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What CRE developers overlook when art planning.

In over 20 years of art consulting for the commercial real estate (CRE) industry, we’ve seen developers overlook crucial details that cost them in the long run. In today’s commercial real estate market, artwork can no longer be an afterthought. Commercial tenants are trading up for locations that provide experiences others can’t. Custom artwork, if executed properly, holds the key to placemaking that keeps people in your building. But some developers drop the ball in the execution. To save you from a missed opportunity or future headache, here’s a list of the top 5 things developers overlook when planning for art on their projects.

1. Developers wait too long to start planning for artwork

It takes up to 18 months to cost-effectively acquire large, statement art. Even a year can be cutting it close because your preferred artist might need a year to produce the piece, especially if they’re in high demand. By the time you engage an art consultant, they research artists, you finalize your art selection, or have multiple artists create proposals to help you decide, three months could go by. Then you’re only 9 months away from your installation deadline and that’s not always enough time to produce a custom statement piece. Engaging an art consultant during the design phase of your development gives you the best chance of finding availability from the artist you want at the most cost-effective rate. If you only want framed artwork, 4-6 months is a reasonable lead time for the most cost-effective acquisition.

2. Developers don’t include a separate line item for art in their budget

What CRE developers often overlook when art planning ​is a separate line item for art in their budget. Instead, they often lump the art budget in with FF&E (furniture, fixtures, and equipment). This is a big mistake because it means you’re waiting until the FF&E procurement phase to begin planning for art acquisition. As we learned in item number one on this list, that’s too late. Plus, when art is lumped in with FF&E, development teams often find the money for art has run out, or there’s not enough money for art that makes the impact they want. Create a unique line item for art and bring an art consultant on during the design phase so that you are prompted to make concrete decisions and put your art plan into action while funds are still available, and the best options are still at your disposal.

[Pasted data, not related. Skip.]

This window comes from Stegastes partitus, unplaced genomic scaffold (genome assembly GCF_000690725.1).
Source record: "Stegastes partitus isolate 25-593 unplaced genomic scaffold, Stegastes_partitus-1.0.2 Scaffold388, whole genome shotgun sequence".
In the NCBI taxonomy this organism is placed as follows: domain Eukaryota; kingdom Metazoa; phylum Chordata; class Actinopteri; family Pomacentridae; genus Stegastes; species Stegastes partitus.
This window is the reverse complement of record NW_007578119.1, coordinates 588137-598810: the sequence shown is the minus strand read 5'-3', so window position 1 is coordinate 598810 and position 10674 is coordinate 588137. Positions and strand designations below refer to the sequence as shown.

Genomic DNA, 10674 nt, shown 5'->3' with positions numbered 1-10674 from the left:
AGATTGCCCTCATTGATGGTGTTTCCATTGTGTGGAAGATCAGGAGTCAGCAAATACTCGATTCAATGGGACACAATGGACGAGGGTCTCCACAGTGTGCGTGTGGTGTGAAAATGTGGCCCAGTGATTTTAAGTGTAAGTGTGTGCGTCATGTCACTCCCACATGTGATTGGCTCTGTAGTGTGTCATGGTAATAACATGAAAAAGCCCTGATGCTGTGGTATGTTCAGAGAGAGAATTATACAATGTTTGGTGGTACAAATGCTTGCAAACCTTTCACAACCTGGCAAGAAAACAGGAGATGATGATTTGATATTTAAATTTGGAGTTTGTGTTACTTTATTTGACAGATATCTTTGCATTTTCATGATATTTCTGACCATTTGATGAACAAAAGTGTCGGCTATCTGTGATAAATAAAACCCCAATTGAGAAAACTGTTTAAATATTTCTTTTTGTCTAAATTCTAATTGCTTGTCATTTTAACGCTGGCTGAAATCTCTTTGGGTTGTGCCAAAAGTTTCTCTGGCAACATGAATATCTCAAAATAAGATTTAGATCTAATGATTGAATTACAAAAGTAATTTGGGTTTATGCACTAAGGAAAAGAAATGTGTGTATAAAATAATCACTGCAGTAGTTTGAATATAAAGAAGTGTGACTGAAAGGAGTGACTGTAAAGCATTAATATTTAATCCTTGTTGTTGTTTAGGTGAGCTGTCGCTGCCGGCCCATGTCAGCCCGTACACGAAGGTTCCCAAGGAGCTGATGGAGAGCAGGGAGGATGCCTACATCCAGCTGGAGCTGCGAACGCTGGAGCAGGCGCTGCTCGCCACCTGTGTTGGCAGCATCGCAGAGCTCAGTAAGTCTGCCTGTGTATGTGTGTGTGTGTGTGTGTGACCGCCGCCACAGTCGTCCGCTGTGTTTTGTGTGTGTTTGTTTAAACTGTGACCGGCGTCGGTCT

3. Developers forget art can be a selling point for their property.

What CRE Developers Overlook When Art Planning

Image: American Campus Communities razed a building to the ground for their latest development at the University of Texas at Austin, save for one wall featuring the 1993 mural by Daniel Johnston that has become an icon of the city.

There is perhaps no greater example of developers understanding the value artwork brings to a commercial property than the story of American Campus Communities, the nation’s largest student housing company. They recently razed a building in Austin, Texas for a new development—save for one wall containing a 1993 mural by artist Daniel Johnston. According to a press release, the company is in the early conceptual design phase to turn the building into a new student housing community with ground floor retail. “There is no definitive timeline for redevelopment, but there is a definitive plan for the mural: it will be preserved in its current state and protected throughout construction,” the release says.¹ Since the mural was commissioned 30 years ago, it has become a symbol of pride for the eclectic city. One that draws much foot traffic from those seeking a photo. And although the building has changed hands multiple times in 30 years, each new occupant has committed to preserving the work.² Often at the urging of the community. The Daniel Johnston mural is a prime example of how artwork executed properly can elevate a property’s value for decades to come.

4. Developers forget to give their interior designers this valuable resource.

An interior designer’s area of expertise is the design of the entire space. While they want to find the most unique pieces of art, they don’t have the time or database. Which is why they want to work with us. Unlike an interior designer, an art consultant has deep knowledge and resources in one area—art. When designers can delegate the art procurement process to us and move on with the rest of their duties, it’s a far more productive use of their time and everyone wins. Especially the developer who is getting the best art for their development in the most cost-effective way possible.

In the above video, Kaitlyn Melton, the lead interior designer on our HillTop student housing project for developers Johnson Trube & Associates, shares how bringing the art consultants at Art + Artisans onto the project from the beginning benefited everyone.

5. Developers wait until they’re planning the grand opening.

Developers that wait until they’re planning the grand opening to think about art have missed the opportunity to create a truly unique space where people want to spend their time. To get the right art for your property, you must begin planning for it as you’re planning the development itself. “Every project we do has a focus of art,” says David Martin, president of Miami-based development giant Terra Group.³ “Our customers want to know that [the development group] is making decisions that are well thought out. That doesn’t just mean hiring the right architect. It means making the right decisions on product, down to the doorknobs. I think the more we do that, the more trust and confidence we can get from our customers, and art is one of the significant elements that people connect with.”

Resources to Learn More about Planning for Art in Commercial Real Estate

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